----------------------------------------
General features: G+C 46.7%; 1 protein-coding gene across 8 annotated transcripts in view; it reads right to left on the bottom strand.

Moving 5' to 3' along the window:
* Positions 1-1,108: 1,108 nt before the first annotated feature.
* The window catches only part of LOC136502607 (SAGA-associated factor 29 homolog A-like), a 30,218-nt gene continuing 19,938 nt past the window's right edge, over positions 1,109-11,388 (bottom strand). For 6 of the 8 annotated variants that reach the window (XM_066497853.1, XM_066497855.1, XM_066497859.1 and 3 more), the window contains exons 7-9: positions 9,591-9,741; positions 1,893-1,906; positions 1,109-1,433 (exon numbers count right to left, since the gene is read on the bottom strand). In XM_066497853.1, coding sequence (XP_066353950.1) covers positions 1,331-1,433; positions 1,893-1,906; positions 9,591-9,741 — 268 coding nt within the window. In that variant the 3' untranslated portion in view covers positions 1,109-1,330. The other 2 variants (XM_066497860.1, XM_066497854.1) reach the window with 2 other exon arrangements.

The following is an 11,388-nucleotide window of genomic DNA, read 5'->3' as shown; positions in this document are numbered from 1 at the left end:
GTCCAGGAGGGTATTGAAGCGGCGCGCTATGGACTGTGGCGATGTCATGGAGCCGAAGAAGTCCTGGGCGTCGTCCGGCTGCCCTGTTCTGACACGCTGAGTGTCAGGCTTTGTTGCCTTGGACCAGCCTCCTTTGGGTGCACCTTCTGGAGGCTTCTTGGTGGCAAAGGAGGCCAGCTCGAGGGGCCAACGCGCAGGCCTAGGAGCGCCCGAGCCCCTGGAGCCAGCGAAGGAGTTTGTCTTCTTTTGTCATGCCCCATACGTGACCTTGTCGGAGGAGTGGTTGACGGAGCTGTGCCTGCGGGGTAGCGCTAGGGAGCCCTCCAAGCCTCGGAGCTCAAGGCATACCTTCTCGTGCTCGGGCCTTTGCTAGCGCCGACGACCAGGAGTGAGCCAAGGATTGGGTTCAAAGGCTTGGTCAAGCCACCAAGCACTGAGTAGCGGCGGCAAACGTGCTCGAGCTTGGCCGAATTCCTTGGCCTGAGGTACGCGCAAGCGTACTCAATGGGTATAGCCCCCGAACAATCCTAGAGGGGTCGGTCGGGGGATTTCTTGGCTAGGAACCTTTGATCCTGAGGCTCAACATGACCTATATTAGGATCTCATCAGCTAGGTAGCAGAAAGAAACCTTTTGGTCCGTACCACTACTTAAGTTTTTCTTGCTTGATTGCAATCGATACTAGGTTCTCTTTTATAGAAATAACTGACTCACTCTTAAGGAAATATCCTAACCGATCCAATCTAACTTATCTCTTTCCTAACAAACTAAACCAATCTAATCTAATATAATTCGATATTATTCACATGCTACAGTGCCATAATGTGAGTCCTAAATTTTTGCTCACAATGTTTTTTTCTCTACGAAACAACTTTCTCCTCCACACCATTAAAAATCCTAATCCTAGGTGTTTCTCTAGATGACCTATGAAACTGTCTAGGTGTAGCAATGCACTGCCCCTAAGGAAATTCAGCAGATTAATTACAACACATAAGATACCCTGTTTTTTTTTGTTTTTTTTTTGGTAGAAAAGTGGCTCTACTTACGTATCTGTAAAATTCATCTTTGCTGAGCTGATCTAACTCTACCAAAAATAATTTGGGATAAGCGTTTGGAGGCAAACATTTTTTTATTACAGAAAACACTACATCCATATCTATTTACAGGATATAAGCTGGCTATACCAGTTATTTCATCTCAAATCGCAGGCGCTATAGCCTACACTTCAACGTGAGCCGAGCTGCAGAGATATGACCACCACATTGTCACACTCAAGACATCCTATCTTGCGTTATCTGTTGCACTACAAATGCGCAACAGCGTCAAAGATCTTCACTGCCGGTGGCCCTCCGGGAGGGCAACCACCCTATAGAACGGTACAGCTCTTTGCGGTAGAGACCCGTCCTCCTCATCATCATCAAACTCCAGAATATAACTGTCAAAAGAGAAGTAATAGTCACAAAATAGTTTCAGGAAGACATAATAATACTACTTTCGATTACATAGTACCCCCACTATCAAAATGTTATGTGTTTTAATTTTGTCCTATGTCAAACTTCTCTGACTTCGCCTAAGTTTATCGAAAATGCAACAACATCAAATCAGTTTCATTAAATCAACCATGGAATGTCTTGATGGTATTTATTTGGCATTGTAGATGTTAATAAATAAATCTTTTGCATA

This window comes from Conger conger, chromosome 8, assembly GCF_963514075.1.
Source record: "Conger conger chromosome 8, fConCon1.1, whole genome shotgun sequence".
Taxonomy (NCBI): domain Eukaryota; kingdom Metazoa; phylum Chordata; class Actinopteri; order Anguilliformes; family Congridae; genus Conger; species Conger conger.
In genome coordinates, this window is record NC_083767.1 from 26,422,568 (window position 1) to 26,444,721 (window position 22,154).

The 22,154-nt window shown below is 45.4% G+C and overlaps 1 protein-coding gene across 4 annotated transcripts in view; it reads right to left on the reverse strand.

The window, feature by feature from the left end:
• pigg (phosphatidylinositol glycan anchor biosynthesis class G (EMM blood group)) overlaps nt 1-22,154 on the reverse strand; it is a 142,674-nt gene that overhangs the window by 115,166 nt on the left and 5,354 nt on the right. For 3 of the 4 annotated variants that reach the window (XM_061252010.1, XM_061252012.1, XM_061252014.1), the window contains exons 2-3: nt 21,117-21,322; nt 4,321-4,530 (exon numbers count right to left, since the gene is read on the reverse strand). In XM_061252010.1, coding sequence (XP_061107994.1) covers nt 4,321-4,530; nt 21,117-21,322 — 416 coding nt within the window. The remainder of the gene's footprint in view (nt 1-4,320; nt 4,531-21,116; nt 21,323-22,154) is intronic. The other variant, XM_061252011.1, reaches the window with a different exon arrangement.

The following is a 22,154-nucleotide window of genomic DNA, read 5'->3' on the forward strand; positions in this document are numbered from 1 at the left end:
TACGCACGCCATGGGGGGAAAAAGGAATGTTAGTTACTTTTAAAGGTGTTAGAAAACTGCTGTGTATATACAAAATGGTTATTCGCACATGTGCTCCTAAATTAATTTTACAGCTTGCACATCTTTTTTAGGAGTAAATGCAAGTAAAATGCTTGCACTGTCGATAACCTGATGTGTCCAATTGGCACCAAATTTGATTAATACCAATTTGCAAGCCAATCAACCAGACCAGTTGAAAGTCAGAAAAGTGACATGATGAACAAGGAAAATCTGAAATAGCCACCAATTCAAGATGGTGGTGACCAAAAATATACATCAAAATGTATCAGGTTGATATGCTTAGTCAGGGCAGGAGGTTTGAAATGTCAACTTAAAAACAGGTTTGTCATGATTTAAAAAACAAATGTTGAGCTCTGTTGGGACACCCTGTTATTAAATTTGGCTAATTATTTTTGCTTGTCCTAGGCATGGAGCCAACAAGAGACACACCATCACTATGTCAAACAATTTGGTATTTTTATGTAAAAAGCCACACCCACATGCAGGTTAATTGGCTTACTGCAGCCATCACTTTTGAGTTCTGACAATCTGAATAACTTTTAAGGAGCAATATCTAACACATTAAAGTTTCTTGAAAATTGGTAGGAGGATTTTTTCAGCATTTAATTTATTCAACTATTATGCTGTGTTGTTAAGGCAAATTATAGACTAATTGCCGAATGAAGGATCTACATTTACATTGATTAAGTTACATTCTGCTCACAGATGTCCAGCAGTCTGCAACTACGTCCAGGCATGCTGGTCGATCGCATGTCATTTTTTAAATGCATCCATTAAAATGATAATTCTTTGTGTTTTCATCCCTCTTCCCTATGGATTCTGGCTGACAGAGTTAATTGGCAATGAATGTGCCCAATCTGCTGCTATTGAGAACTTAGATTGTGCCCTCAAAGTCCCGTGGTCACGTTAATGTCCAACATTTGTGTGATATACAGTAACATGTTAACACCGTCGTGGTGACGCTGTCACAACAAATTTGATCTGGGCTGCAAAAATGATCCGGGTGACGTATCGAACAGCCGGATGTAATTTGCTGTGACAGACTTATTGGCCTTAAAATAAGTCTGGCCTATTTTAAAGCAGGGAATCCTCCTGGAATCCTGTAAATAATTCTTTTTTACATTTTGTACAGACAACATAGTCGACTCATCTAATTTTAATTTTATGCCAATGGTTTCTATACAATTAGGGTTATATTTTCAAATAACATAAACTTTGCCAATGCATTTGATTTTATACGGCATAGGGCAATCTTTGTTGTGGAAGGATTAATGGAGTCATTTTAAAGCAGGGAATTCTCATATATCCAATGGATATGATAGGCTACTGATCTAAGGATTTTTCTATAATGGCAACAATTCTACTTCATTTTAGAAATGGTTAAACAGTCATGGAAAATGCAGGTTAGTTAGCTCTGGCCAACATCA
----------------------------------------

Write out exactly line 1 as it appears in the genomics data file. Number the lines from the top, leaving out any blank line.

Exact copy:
General features: G+C 46.7%; 1 protein-coding gene across 8 annotated transcripts in view; it reads right to left on the bottom strand.